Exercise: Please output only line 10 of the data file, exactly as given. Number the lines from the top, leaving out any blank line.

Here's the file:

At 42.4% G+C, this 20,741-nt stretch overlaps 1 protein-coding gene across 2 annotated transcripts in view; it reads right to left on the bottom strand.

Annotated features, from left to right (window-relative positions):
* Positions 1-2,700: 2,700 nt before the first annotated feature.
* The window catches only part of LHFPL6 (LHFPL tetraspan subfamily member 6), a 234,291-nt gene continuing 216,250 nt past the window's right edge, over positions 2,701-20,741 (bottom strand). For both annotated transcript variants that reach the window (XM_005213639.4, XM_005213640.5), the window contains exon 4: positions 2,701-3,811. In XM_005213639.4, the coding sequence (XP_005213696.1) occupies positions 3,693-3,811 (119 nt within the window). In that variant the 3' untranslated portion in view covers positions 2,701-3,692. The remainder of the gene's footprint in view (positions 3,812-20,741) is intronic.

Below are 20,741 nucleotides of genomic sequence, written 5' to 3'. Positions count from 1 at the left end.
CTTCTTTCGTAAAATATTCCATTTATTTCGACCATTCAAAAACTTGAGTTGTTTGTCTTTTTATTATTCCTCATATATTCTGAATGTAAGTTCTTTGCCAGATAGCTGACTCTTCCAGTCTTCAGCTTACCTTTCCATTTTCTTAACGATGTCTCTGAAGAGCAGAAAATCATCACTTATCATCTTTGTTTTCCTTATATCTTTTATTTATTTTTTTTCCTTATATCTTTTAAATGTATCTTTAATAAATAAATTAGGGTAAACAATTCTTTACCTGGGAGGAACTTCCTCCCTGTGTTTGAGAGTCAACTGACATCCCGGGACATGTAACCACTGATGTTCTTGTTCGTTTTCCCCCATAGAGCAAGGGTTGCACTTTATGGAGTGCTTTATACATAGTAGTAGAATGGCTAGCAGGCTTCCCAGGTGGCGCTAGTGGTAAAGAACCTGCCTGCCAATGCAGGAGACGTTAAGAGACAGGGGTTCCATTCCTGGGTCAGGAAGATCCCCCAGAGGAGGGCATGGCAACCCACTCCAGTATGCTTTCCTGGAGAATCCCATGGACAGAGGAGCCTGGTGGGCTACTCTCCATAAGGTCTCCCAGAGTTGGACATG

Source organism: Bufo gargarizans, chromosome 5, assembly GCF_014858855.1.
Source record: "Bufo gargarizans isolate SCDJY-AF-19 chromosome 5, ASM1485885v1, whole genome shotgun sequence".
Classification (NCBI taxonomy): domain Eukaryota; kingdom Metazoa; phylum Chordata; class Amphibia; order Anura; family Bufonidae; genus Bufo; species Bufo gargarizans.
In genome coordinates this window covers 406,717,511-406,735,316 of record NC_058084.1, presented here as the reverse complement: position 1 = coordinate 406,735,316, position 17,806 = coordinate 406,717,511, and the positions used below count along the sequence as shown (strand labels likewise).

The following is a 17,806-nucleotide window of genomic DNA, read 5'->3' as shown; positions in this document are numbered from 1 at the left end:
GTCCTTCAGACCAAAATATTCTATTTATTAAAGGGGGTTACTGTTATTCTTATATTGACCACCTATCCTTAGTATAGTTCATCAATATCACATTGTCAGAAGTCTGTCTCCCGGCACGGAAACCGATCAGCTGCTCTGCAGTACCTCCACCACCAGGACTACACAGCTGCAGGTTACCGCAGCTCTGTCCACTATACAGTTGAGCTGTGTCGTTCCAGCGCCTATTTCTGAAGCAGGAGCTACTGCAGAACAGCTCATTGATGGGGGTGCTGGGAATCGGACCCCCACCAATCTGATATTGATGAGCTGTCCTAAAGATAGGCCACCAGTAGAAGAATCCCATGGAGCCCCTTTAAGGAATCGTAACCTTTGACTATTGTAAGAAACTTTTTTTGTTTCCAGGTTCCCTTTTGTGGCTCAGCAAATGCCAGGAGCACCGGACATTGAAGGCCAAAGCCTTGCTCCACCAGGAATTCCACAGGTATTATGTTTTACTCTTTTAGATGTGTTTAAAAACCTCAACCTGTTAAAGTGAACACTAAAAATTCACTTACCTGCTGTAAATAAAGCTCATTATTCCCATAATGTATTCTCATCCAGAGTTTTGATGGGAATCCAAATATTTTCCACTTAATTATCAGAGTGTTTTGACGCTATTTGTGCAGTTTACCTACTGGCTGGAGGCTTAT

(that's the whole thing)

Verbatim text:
In genome coordinates this window covers 406,717,511-406,735,316 of record NC_058084.1, presented here as the reverse complement: position 1 = coordinate 406,735,316, position 17,806 = coordinate 406,717,511, and the positions used below count along the sequence as shown (strand labels likewise).